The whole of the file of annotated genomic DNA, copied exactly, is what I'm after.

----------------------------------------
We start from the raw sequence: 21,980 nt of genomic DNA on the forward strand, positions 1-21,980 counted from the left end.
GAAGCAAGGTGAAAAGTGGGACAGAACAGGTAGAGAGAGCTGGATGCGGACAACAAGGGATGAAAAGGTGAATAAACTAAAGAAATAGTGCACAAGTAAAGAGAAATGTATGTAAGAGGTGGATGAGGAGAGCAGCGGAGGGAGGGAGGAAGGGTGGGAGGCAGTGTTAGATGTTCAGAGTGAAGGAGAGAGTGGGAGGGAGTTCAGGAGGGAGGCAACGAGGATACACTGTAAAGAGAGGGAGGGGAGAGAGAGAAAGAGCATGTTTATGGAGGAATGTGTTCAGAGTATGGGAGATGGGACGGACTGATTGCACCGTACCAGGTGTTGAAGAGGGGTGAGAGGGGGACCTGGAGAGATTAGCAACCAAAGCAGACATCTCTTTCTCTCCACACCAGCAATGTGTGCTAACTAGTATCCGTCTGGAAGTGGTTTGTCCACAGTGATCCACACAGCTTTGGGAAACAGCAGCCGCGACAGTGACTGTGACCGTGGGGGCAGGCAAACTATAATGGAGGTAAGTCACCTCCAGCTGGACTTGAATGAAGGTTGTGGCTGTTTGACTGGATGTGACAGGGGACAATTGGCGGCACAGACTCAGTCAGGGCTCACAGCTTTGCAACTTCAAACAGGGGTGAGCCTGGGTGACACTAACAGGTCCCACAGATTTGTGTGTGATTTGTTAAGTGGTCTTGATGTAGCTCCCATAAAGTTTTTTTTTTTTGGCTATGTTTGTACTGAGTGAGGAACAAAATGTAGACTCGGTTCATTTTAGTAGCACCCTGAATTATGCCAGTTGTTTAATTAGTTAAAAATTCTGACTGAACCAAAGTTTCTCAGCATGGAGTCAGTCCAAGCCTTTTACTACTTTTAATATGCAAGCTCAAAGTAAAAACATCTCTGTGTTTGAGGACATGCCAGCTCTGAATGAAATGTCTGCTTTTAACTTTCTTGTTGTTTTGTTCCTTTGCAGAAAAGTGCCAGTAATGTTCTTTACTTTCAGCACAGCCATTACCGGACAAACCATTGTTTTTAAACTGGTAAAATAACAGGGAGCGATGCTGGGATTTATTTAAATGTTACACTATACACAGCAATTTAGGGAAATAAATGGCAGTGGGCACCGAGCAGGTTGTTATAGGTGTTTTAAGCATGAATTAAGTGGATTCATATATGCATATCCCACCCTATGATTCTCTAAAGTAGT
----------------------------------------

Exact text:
We start from the raw sequence: 21,980 nt of genomic DNA on the forward strand, positions 1-21,980 counted from the left end.
GAAGCAAGGTGAAAAGTGGGACAGAACAGGTAGAGAGAGCTGGATGCGGACAACAAGGGATGAAAAGGTGAATAAACTAAAGAAATAGTGCACAAGTAAAGAGAAATGTATGTAAGAGGTGGATGAGGAGAGCAGCGGAGGGAGGGAGGAAGGGTGGGAGGCAGTGTTAGATGTTCAGAGTGAAGGAGAGAGTGGGAGGGAGTTCAGGAGGGAGGCAACGAGGATACACTGTAAAGAGAGGGAGGGGAGAGAGAGAAAGAGCATGTTTATGGAGGAATGTGTTCAGAGTATGGGAGATGGGACGGACTGATTGCACCGTACCAGGTGTTGAAGAGGGGTGAGAGGGGGACCTGGAGAGATTAGCAACCAAAGCAGACATCTCTTTCTCTCCACACCAGCAATGTGTGCTAACTAGTATCCGTCTGGAAGTGGTTTGTCCACAGTGATCCACACAGCTTTGGGAAACAGCAGCCGCGACAGTGACTGTGACCGTGGGGGCAGGCAAACTATAATGGAGGTAAGTCACCTCCAGCTGGACTTGAATGAAGGTTGTGGCTGTTTGACTGGATGTGACAGGGGACAATTGGCGGCACAGACTCAGTCAGGGCTCACAGCTTTGCAACTTCAAACAGGGGTGAGCCTGGGTGACACTAACAGGTCCCACAGATTTGTGTGTGATTTGTTAAGTGGTCTTGATGTAGCTCCCATAAAGTTTTTTTTTTTTGGCTATGTTTGTACTGAGTGAGGAACAAAATGTAGACTCGGTTCATTTTAGTAGCACCCTGAATTATGCCAGTTGTTTAATTAGTTAAAAATTCTGACTGAACCAAAGTTTCTCAGCATGGAGTCAGTCCAAGCCTTTTACTACTTTTAATATGCAAGCTCAAAGTAAAAACATCTCTGTGTTTGAGGACATGCCAGCTCTGAATGAAATGTCTGCTTTTAACTTTCTTGTTGTTTTGTTCCTTTGCAGAAAAGTGCCAGTAATGTTCTTTACTTTCAGCACAGCCATTACCGGACAAACCATTGTTTTTAAACTGGTAAAATAACAGGGAGCGATGCTGGGATTTATTTAAATGTTACACTATACACAGCAATTTAGGGAAATAAATGGCAGTGGGCACCGAGCAGGTTGTTATAGGTGTTTTAAGCATGAATTAAGTGGATTCATATATGCATATCCCACCCTATGATTCTCTAAAGTAGT